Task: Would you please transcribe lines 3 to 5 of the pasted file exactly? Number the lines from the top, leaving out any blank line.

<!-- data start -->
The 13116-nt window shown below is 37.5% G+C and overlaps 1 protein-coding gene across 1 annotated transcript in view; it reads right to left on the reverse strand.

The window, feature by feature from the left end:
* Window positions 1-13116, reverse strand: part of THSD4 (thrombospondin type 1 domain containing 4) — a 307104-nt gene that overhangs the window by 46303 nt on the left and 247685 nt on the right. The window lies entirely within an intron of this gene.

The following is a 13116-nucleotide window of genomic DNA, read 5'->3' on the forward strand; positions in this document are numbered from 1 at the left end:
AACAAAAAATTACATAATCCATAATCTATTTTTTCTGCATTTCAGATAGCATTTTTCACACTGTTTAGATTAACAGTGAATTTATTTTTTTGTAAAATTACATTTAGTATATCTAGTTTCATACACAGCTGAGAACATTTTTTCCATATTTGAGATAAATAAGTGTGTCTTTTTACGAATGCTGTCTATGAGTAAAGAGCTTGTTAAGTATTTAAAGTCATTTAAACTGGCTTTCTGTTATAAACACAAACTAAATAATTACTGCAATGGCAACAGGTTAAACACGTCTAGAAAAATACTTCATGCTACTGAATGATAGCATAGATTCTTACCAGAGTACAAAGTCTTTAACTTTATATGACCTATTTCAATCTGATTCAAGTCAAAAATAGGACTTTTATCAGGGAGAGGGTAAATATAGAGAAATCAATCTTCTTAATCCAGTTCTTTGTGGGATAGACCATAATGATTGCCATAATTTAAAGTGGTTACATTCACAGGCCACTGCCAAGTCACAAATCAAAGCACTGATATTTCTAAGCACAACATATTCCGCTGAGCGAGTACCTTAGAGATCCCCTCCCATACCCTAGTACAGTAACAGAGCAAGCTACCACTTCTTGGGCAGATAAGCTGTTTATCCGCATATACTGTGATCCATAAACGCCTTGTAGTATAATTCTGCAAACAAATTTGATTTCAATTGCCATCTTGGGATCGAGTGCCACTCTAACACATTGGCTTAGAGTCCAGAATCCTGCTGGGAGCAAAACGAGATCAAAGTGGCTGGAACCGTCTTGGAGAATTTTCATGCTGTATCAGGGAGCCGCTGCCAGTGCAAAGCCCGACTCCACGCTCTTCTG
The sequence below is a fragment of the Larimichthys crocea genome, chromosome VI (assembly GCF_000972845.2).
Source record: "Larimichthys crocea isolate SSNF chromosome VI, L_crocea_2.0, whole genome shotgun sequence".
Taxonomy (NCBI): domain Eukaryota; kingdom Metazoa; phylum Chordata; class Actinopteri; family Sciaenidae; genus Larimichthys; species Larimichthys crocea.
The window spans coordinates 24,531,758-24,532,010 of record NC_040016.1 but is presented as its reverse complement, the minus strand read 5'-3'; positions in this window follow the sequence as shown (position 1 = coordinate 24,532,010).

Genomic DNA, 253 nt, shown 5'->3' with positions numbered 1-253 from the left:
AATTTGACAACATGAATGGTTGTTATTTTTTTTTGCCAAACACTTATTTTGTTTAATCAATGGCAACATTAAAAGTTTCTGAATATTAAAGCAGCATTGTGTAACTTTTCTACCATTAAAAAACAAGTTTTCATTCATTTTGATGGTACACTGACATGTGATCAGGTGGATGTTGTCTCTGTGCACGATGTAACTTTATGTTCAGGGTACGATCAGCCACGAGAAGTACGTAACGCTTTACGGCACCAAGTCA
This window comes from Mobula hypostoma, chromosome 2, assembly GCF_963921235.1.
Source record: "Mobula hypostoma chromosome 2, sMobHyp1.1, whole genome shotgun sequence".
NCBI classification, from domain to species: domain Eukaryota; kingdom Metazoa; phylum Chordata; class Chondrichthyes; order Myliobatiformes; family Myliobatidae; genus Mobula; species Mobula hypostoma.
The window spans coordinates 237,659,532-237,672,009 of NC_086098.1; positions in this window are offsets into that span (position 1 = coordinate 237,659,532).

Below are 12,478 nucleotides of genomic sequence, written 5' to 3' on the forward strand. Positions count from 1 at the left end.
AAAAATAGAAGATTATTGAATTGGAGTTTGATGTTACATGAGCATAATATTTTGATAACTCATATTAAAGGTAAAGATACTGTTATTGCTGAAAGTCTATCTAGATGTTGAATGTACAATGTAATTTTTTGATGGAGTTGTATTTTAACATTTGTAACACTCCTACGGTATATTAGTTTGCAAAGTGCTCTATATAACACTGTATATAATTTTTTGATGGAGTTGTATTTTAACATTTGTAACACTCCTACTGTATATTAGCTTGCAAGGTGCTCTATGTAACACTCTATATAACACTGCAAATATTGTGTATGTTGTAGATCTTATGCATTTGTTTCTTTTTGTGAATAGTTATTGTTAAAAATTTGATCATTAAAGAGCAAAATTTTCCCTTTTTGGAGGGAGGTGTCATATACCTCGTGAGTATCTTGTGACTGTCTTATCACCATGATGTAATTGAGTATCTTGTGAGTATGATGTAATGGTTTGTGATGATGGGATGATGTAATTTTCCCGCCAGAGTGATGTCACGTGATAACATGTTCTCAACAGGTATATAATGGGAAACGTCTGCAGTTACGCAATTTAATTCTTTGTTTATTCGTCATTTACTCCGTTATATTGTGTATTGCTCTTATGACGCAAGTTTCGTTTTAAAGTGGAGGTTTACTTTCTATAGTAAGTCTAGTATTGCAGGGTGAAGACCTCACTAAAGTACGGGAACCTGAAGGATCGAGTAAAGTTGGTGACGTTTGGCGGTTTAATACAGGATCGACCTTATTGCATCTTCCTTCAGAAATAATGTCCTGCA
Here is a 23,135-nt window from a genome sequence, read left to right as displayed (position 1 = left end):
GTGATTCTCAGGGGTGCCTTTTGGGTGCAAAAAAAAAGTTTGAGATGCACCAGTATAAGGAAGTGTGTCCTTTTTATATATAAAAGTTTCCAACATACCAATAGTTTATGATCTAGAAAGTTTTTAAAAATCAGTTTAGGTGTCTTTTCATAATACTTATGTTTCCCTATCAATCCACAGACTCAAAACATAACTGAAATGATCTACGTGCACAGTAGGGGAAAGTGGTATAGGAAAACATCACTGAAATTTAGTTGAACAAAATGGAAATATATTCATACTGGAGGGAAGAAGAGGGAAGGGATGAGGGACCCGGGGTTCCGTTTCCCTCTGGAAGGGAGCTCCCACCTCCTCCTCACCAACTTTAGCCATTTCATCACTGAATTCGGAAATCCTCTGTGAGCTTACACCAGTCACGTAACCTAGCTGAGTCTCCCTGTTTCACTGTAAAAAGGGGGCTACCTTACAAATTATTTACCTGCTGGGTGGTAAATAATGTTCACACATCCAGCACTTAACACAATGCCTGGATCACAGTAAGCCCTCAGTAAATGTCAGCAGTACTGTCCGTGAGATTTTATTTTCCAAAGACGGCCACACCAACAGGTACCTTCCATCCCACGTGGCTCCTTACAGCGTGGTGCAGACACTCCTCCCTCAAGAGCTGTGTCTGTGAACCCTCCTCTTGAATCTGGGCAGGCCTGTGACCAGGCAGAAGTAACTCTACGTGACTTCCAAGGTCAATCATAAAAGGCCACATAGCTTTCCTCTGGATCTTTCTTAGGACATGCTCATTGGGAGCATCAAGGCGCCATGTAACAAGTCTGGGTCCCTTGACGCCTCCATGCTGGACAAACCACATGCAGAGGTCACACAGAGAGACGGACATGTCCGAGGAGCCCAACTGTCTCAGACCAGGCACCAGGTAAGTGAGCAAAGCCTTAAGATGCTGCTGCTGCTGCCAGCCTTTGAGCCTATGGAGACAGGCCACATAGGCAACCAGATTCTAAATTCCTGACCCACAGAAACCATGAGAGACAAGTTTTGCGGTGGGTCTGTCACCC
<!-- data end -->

* Window positions 1-13116, reverse strand: part of THSD4 (thrombospondin type 1 domain containing 4) — a 307104-nt gene that overhangs the window by 46303 nt on the left and 247685 nt on the right. The window lies entirely within an intron of this gene.

The following is a 13116-nucleotide window of genomic DNA, read 5'->3' on the forward strand; positions in this document are numbered from 1 at the left end:
AACAAAAAATTACATAATCCATAATCTATTTTTTCTGCATTTCAGATAGCATTTTTCACACTGTTTAGATTAACAGTGAATTTATTTTTTTGTAAAATTACATTTAGTATATCTAGTTTCATACACAGCTGAGAACATTTTTTCCATATTTGAGATAAATAAGTGTGTCTTTTTACGAATGCTGTCTATGAGTAAAGAGCTTGTTAAGTATTTAAAGTCATTTAAACTGGCTTTCTGTTATAAACACAAACTAAATAATTACTGCAATGGCAACAGGTTAAACACGTCTAGAAAAATACTTCATGCTACTGAATGATAGCATAGATTCTTACCAGAGTACAAAGTCTTTAACTTTATATGACCTATTTCAATCTGATTCAAGTCAAAAATAGGACTTTTATCAGGGAGAGGGTAAATATAGAGAAATCAATCTTCTTAATCCAGTTCTTTGTGGGATAGACCATAATGATTGCCATAATTTAAAGTGGTTACATTCACAGGCCACTGCCAAGTCACAAATCAAAGCACTGATATTTCTAAGCACAACATATTCCGCTGAGCGAGTACCTTAGAGATCCCCTCCCATACCCTAGTACAGTAACAGAGCAAGCTACCACTTCTTGGGCAGATAAGCTGTTTATCCGCATATACTGTGATCCATAAACGCCTTGTAGTATAATTCTGCAAACAAATTTGATTTCAATTGCCATCTTGGGATCGAGTGCCACTCTAACACATTGGCTTAGAGTCCAGAATCCTGCTGGGAGCAAAACGAGATCAAAGTGGCTGGAACCGTCTTGGAGAATTTTCATGCTGTATCAGGGAGCCGCTGCCAGTGCAAAGCCCGACTCCACGCTCTTCTG